The insider's guide to the Jerome Fisher Program at the University of Pennsylvania

The Road to Mindfulness: Taking my Dual Degree on a Unexpected Journey

Recent graduate Nico Kage Akiba shares how he moved from Microsoft program manager to mindfulness teacher, following the Jerome Fisher Program spirit of innovation and risk-taking all along the way.

When the clock struck midnight to welcome 2017, I counted my many blessings. I had a good job with a supportive team, a loving partner, a cozy home in the beautiful Pacific Northwest, and an abundance of friends to play and connect with.

Beneath the surface, though, something was amiss. I’d had severe insomnia since high school or earlier, and needed drugs to reliably fall asleep. I tensed up from simple activities like cooking, driving, and social interaction, leaving me frequently exhausted and grumpy. I was constantly self-critical and struggled to make any decisions. Life had become a series of problems to be optimally solved instead of a mystery to be explored or an adventure to be enjoyed. Often I would need to go to extreme measures to unwind and reset. To most of the world I appeared chill, but internally my nonstop worries kept my nervous system on a constant high alert, and when my stress burst to the surface it could take hours or even days to pass.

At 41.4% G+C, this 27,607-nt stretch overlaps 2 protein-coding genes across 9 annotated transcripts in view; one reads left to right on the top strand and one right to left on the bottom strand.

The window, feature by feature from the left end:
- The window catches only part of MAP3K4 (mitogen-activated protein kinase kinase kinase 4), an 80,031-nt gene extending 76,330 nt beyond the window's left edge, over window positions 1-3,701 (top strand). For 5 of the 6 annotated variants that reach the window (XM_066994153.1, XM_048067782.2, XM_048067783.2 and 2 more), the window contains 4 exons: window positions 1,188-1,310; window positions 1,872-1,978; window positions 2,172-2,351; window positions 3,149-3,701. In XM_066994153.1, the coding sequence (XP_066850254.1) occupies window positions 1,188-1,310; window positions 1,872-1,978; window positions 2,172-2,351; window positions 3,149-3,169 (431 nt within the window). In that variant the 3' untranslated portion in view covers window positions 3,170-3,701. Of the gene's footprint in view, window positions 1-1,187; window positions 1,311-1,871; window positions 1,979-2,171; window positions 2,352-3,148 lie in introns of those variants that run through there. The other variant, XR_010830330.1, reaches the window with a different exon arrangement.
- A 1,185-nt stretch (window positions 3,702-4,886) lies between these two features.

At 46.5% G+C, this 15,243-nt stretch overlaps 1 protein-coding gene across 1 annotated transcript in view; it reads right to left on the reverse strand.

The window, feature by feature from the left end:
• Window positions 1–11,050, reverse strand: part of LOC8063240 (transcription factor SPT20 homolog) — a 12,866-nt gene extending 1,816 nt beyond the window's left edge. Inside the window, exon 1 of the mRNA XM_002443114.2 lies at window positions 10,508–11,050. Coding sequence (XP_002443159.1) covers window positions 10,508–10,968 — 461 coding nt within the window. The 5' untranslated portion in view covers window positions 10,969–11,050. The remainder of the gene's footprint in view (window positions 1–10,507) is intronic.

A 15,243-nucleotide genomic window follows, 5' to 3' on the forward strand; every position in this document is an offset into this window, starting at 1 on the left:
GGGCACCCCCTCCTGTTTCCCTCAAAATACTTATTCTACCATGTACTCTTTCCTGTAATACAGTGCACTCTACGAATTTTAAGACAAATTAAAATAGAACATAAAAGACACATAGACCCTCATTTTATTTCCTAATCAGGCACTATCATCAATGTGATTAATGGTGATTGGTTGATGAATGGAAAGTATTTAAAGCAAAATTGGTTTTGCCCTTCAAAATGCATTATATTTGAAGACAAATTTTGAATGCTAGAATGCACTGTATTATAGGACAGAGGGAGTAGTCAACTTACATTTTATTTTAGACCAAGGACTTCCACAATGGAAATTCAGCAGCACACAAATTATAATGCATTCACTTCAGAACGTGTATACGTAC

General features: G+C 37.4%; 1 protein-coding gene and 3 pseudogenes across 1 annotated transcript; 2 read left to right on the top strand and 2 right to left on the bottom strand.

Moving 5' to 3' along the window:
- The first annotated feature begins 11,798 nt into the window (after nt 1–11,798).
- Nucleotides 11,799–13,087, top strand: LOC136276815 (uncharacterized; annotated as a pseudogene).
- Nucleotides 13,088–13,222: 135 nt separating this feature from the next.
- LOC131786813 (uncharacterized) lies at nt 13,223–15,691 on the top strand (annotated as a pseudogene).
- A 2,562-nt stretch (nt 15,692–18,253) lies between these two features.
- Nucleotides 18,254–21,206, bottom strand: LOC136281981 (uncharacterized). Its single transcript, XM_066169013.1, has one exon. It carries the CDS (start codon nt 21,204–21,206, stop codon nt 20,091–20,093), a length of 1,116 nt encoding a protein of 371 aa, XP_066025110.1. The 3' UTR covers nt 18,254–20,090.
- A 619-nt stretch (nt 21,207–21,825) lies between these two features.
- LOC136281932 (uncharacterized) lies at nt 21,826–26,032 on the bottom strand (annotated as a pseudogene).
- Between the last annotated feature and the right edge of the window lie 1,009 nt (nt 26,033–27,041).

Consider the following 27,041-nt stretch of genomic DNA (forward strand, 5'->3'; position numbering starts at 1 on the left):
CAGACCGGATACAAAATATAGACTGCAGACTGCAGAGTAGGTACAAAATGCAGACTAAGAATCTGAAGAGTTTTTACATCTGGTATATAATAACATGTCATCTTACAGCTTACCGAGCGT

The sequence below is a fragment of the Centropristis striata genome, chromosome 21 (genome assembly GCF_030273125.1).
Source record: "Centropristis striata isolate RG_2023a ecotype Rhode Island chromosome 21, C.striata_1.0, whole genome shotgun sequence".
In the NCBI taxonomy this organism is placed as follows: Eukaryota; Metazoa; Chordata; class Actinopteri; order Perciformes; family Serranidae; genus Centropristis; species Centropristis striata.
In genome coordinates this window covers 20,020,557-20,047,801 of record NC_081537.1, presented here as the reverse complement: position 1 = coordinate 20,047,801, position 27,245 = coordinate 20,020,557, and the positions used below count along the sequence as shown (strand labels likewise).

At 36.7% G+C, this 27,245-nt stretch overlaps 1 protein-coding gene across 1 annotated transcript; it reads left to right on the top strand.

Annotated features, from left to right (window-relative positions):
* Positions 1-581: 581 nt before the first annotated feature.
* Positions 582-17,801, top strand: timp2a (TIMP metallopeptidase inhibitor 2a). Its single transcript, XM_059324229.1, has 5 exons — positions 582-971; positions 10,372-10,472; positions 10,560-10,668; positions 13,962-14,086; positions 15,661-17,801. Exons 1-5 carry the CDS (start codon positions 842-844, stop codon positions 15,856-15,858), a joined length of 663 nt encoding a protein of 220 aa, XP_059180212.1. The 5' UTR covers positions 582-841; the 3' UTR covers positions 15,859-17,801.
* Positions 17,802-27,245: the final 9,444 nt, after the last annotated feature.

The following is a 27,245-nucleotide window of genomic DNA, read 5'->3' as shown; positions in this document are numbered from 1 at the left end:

But the truth of all that hadn’t sunk in yet.

Meanwhile, I was considering guiding meditations again for the first time in five years. As homework for an online Masters in Education I needed to design a short curriculum, and there was only one subject I wanted to teach: mindfulness. My interest was jump-started by a free ten-day silent Vipassana retreat I’d attended in Canada two years after college. I didn’t expect much from it – after leaving the orthodox religion of my youth as a Penn sophomore, I was highly skeptical towards anything spiritual. But, two close friends told me how meditation helped them, and I figured I might finally learn how to sit on the ground comfortably.